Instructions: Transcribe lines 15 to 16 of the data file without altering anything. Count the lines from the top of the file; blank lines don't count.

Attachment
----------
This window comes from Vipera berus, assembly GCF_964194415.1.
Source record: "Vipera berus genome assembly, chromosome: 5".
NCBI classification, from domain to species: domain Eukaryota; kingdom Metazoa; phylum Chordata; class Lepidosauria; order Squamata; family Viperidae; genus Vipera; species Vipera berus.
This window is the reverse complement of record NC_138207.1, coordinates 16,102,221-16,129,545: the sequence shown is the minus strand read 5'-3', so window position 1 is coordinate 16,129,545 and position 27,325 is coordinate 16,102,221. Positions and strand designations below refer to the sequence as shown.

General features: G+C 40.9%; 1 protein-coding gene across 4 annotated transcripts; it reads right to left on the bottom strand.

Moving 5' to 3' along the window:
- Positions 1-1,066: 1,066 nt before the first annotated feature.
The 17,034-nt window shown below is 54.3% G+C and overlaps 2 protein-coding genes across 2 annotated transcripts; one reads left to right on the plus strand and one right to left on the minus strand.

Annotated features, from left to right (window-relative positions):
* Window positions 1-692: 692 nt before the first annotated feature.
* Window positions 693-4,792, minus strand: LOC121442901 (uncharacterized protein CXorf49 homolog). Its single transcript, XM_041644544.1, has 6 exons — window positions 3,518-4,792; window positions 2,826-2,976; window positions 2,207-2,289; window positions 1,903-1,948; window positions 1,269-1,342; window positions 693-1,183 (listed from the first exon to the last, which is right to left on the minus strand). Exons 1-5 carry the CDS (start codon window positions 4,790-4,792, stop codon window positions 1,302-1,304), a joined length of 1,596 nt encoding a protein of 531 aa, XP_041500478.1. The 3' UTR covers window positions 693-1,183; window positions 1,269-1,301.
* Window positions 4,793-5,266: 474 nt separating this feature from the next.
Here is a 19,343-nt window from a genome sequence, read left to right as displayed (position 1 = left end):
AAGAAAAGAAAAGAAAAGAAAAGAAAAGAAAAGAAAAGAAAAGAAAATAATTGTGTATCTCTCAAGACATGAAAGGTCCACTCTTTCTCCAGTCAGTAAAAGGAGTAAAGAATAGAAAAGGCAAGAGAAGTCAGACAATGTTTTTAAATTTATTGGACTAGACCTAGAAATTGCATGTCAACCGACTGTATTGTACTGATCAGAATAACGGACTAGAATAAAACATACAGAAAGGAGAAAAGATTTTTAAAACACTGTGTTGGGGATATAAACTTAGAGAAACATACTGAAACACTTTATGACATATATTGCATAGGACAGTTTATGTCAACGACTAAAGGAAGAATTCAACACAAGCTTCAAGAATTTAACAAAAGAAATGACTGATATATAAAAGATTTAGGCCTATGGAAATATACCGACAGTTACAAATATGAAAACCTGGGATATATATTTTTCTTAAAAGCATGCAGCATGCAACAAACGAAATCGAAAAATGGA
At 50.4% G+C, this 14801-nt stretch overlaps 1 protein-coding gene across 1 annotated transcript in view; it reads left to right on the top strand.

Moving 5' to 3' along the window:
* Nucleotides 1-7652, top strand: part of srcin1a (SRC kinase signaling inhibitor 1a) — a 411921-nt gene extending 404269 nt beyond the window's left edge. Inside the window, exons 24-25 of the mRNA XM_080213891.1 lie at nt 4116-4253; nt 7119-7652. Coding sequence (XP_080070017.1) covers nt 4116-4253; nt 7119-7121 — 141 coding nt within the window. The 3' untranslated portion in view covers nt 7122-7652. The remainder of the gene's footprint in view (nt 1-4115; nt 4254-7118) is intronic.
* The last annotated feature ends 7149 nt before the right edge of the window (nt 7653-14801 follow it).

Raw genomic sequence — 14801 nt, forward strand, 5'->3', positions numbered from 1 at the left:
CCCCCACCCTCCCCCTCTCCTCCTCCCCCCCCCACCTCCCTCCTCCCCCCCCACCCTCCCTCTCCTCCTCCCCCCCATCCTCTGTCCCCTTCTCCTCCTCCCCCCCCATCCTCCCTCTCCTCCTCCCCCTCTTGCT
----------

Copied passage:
At 50.4% G+C, this 14801-nt stretch overlaps 1 protein-coding gene across 1 annotated transcript in view; it reads left to right on the top strand.

Moving 5' to 3' along the window: